Leicester

Disney original Snow White cine reel up for auction

Charles Hanson and a Snow White picture Image copyright Hansons
Image caption Auctioneer Charles Hanson believes the poisoned apple cel is the "very heartbeat of the film"

A pair of original pieces of cine reel from Walt Disney's first animated feature-length film could fetch up to £23,000 when they are sold at auction.

The cels, from the 1937 release Snow White and the Seven Dwarves, were brought along to a valuation day in Leicestershire.

One image includes the moment the Wicked Queen hands Snow White the poisoned apple.

Auctioneer Charles Hanson said that one alone could fetch up to £15,000.

Snow White was released in 1937 and was briefly the highest grossing film of all time, before being overtaken by Gone With The Wind.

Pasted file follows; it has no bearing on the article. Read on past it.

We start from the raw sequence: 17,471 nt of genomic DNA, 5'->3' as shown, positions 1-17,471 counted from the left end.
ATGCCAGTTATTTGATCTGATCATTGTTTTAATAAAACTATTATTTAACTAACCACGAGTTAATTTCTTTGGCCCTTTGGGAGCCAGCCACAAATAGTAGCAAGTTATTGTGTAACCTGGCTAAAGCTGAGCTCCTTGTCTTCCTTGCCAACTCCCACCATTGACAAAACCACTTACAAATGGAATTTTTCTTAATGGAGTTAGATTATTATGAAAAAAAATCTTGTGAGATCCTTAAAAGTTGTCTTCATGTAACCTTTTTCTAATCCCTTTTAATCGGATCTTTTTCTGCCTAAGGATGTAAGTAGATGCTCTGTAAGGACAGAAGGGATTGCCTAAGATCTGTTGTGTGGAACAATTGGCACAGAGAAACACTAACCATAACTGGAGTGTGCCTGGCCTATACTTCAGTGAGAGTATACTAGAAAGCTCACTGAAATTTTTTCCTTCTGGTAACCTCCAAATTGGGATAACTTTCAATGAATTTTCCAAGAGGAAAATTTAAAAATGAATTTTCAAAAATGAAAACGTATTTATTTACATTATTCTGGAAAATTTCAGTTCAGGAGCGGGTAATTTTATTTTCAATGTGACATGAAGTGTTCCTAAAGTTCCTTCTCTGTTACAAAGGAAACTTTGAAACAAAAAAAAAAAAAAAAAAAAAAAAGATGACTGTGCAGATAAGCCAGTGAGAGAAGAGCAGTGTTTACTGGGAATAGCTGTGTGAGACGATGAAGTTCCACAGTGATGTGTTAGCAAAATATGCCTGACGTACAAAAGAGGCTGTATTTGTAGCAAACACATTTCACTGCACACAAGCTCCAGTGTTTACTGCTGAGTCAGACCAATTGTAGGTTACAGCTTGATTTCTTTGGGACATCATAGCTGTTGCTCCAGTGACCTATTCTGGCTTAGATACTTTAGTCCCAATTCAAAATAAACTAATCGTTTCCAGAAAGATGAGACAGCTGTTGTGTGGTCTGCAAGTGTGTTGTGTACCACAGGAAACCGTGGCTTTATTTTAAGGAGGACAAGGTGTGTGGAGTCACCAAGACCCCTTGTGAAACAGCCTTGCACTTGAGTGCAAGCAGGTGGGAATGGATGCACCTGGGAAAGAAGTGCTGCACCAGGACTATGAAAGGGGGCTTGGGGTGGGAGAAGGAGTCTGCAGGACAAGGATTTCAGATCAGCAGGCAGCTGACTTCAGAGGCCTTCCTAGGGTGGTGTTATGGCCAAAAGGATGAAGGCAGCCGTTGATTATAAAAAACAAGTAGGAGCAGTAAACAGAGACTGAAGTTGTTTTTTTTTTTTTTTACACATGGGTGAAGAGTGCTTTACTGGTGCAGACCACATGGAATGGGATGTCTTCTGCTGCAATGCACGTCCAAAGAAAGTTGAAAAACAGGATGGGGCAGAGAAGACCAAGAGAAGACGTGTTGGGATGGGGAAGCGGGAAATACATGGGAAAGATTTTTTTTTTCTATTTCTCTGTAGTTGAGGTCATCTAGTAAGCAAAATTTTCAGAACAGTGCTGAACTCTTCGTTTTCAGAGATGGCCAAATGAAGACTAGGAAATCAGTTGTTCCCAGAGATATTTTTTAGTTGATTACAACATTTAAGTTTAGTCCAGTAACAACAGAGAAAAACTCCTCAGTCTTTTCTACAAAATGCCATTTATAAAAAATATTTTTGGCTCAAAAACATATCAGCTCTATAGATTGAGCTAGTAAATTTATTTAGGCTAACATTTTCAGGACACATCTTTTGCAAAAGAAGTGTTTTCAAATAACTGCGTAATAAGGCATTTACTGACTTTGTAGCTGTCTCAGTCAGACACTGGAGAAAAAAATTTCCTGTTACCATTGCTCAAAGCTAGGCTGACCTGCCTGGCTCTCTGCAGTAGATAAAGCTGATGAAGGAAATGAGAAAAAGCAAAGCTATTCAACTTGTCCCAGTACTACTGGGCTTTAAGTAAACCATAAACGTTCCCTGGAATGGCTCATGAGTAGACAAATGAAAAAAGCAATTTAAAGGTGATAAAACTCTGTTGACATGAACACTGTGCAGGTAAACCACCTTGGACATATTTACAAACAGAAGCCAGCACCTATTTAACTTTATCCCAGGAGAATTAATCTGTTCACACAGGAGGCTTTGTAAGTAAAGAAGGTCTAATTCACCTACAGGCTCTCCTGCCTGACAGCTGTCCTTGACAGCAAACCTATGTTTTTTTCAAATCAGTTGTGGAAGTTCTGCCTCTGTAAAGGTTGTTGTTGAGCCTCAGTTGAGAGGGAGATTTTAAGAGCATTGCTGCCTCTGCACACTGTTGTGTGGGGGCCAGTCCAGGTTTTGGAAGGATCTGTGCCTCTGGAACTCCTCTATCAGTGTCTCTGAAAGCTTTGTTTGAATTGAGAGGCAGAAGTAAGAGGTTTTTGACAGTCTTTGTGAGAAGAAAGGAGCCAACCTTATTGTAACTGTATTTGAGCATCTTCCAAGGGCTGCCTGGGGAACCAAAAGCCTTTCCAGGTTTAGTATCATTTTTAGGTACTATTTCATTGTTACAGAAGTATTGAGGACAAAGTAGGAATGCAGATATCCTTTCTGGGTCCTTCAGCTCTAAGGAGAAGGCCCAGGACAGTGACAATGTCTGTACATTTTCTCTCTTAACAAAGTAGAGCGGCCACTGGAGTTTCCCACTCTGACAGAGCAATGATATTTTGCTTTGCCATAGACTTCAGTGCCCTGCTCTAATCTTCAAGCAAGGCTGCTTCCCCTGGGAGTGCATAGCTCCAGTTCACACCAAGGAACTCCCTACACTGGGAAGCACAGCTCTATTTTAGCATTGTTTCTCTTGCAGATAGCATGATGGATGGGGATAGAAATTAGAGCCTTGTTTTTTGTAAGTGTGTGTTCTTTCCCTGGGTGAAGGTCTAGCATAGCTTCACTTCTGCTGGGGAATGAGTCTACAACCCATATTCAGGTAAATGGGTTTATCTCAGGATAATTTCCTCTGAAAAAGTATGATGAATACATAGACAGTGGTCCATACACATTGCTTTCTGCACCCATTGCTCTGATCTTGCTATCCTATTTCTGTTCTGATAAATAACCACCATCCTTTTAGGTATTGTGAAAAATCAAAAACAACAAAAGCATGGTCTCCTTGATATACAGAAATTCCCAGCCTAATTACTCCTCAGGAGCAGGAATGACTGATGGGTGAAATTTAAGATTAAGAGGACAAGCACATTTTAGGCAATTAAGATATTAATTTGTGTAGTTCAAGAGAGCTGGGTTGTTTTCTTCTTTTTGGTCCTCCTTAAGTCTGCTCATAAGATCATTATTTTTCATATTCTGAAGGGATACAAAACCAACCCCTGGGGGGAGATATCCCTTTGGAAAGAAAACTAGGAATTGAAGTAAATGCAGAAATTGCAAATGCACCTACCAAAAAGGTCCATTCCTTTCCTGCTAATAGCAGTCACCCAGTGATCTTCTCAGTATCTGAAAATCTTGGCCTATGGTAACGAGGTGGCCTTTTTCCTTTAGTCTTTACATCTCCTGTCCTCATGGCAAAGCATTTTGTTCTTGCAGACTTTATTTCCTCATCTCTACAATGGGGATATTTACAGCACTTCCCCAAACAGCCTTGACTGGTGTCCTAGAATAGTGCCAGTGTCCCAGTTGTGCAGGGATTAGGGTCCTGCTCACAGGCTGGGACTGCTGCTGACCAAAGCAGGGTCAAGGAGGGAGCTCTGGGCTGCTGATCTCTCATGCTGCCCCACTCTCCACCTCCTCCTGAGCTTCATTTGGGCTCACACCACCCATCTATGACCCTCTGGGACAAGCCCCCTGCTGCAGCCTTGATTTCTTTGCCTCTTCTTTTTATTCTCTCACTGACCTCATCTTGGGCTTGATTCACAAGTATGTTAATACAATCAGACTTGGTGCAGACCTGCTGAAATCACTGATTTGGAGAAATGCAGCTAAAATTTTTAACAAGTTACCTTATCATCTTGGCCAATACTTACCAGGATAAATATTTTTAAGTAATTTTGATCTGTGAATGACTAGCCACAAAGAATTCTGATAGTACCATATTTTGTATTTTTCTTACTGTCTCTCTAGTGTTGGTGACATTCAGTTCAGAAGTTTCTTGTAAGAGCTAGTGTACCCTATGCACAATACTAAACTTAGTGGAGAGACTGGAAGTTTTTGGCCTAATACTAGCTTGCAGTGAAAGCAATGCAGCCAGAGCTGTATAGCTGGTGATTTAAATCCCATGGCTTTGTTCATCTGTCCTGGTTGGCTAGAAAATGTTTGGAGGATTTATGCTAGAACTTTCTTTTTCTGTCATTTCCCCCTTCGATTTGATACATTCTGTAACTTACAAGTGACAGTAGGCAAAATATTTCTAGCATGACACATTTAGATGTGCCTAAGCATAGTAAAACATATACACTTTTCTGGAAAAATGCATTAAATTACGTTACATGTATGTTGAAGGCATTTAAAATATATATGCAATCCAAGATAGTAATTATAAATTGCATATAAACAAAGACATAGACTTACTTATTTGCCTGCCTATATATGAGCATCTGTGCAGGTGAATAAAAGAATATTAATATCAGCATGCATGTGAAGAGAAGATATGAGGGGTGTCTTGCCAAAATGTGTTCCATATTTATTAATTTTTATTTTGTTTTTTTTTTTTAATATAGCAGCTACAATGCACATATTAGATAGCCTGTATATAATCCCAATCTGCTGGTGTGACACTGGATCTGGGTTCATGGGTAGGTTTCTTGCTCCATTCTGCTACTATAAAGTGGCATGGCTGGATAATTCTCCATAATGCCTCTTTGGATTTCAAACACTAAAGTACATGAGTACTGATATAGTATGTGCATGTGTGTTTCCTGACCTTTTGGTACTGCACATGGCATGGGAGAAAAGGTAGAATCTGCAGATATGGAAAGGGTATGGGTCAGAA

The cels will go under the hammer in Etwall, Derbyshire, on Saturday.


Snow White and the Seven Dwarves

Image copyright Hansons
  • Walt Disney's film was based on a fairytale by the Brothers Grimm.
  • Production of the film lasted three years, taking place between August 1934 and December 1937.
  • The film is estimated to have cost $2m to make.
  • The film's soundtrack was nominated for an Oscar in 1938.
  • It was recognised by the Oscars in 1939 with an Honorary Award for its "significant screen innovation".

Source: IMDB


It is believed the images were first sold in 1938 at an exhibition in London of the original paintings for Snow White and the Seven Dwarves.

Charles Hanson, from Hansons Auctioneers and Valuers, said: "Snow White and the Seven Dwarves by Walt Disney is a film that has provided so much joy to so many people over the generations.

"Such familiar and famous characters are right here at the very beginning of this success.

"Of all the scenes that could be captured on a cel the famous poisoned apple takes some beating - it's the very heartbeat of the film."

Image copyright Hansons
Image caption The sections of film were originally sold in frames in 1938

Related Topics

More on this story

Related Internet links

The BBC is not responsible for the content of external Internet sites